It's cherry blossom time in Tokyo and the thoughts of Japanese turn to . . . drinking.
Throughout the country, Japanese have gathered night after night, surrounding cherry trees everywhere. In Tokyo's Ueno Park, crowds exceeded 100,000.
Groups of office workers spread out mats on the ground, doffed their shoes and sat on the ground or pavement, popping open cans of beer or rice wine and inviting passers-by, including a conspicuous number of foreigners, to join them for a drink and a chat.
Laughter, singing, clapping and boisterous chatter filled the night air in Ueno Park and throughout Japan. But very little time was spent viewing the new cherry blossoms. The petals were just an excuse for the parties.
It's not that the Japanese really need to look for excuses to drink. In addition to the hanami-zake (flower-viewing) parties, there are welcome, farewell and job-transfer parties at work, repeated nights on the town with colleagues and customers, endless receptions, forget-the-old-year parties and welcome-the-new-year parties.
While alcoholic consumption in Western countries such as the United States, France and Italy is dwindling, it continues to rise in Japan.
One reason is that Japanese culture is bathed in traditions sanctified by alcohol, said Dr. Hiroaki Kono, director of the National Institute on Alcoholism in Kurihama.
In Shinto rites, parents sanctify a baby's birth by drinking. Marriage vows are sealed with sips of sake. And funerals, too, include ceremonial alcohol.
"From long ago, Japanese, unconsciously, have believed that even the gods enjoy alcohol," Kono said. As a result, "convivial drinking--sharing joy together--has an overpowering attraction," he added.
Folklore glorifies such characters as Shosuke Ohara, a feudal lord reputed to have lived a life of joy filled with drink from morning until night. And even today, drinking ability is considered a badge of merit.
Disclosures of excessive drinking that might cause a scandal in the United States help endear the social elite to the common man in Japan.
When Yasushi Mieno was named governor of the Bank of Japan in December, 1989, for example, public relations officials of the central bank handed out information that described Mieno as a consummate drinker. His predecessor, Satoshi Sumita, drank only wine, whiskey and brandy, but not Japanese sake, whereas Mieno "drinks everything," the PR men said with pride.
Similarly, at a funeral for his predecessor as governor of the Bank of Japan, Haruo Maekawa eulogized his old friend as a man who "liked alcohol and was very strong at drinking."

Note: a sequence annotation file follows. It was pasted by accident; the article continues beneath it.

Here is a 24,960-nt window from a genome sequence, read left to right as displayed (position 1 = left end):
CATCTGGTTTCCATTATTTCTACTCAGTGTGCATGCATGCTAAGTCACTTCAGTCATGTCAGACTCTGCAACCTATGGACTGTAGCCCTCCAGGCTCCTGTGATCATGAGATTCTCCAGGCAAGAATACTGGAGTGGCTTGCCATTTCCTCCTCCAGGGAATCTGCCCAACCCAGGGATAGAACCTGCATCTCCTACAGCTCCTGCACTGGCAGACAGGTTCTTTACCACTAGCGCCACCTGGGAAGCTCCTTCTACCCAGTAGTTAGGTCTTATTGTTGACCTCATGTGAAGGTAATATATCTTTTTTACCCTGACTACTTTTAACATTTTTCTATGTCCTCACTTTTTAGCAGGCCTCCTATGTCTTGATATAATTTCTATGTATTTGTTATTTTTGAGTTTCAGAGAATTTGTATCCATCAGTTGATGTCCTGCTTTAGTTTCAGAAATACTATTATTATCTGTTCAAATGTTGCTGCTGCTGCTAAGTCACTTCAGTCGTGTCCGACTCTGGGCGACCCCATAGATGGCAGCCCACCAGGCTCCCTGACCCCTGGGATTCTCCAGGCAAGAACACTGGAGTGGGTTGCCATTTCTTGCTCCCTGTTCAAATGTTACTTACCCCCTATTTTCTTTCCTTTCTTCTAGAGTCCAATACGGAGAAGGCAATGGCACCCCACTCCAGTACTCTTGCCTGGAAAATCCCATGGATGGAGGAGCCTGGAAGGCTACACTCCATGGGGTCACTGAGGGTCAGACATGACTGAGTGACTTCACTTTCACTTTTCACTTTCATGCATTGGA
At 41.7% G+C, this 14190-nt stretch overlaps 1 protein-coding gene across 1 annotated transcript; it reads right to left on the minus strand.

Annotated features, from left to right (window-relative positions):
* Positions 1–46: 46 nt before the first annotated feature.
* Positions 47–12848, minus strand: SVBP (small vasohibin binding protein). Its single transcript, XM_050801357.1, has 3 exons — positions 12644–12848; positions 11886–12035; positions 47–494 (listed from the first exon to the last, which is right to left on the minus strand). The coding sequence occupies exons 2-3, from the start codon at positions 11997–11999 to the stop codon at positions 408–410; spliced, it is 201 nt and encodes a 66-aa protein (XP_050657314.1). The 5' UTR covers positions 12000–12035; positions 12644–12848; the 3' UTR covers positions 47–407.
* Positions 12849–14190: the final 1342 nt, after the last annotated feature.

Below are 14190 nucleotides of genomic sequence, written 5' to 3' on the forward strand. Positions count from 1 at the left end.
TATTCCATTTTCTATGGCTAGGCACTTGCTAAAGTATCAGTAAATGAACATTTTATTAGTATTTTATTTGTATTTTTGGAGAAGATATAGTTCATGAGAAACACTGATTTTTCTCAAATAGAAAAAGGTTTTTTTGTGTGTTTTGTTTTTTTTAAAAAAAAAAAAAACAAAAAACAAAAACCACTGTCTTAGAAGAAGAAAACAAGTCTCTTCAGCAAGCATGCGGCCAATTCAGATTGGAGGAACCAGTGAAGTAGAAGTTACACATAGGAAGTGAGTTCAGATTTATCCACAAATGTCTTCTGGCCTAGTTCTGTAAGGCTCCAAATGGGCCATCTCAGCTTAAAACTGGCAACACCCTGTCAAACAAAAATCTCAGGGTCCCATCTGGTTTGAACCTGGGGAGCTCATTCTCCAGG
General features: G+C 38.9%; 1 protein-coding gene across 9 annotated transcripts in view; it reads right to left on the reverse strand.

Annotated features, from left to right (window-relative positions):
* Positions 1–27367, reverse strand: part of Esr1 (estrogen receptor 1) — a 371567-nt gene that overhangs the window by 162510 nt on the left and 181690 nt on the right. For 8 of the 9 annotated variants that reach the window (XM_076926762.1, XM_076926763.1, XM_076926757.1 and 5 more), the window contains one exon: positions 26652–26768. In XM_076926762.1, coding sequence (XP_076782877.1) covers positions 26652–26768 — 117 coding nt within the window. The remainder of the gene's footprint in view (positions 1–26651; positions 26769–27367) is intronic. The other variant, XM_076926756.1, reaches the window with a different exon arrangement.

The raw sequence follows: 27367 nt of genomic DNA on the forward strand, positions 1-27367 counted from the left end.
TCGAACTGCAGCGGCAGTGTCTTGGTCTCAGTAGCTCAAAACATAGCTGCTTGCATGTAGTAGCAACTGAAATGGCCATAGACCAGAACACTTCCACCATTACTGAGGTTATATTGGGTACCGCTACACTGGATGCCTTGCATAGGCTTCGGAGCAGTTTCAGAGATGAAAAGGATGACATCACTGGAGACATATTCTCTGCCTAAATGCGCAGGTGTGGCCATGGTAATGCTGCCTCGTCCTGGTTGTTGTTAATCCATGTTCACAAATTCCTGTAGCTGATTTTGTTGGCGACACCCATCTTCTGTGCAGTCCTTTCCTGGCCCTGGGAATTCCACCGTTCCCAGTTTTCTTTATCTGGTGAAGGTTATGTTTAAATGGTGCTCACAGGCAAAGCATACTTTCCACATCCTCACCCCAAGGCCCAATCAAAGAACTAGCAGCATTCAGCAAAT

"When he drank, he was really delightful," Maekawa told the mourners.
Although the old custom of passing sake cups back and forth has all but disappeared, a companion refusing to drink is eventually branded as tsukiai ga warui-- no good at fellowship--"the most fearful thing that can be said about a person in Japan," Kono said.
Tolerance of boisterous behavior, or worse, caused by drunks has won Japan a reputation as a "heaven for drunks."
"No one worries about reprobation for raising a commotion while drinking in a group. It's like crossing (a street) against a red light in a group," Kono said.
A joint U.S.-Japan study on drinking habits revealed more generous attitudes toward drinking in Japan in all but two areas--drinking before driving and drinking on the job, Kono said. In fact, drunk-driving accounts for only 1.1% of the traffic accidents in Japan, he added.
Patience toward the intoxicated, many authorities say, goes back to the days when Japan was a rural society and festivals often offered the only occasion in a whole year for farmers to drink.
"The feeling that drunkenness occurs as a result of a rare binge tends to make Japanese willing to overlook its abuses even today," Kono said.
At times like the flower-viewing sake parties, forbearance reaches its peaks. In one group in Ueno Park, a young man and a young woman played the traditional paper-stone-scissors game, the loser stripping off one piece of clothing each time, until the man was down to his shorts. And police were nowhere to be seen.
Like people elsewhere, Japanese regard alcohol as a stress breaker. But they also find in it a solution to cultural conflicts.
Indeed, nothing is considered so effective an icebreaker in often-stilted human relations as alcohol. "Alcohol levels the ground," crumbling the rank and hierarchy of Japan's "vertical society," the Leisure Development Center, a private organization, noted in a report.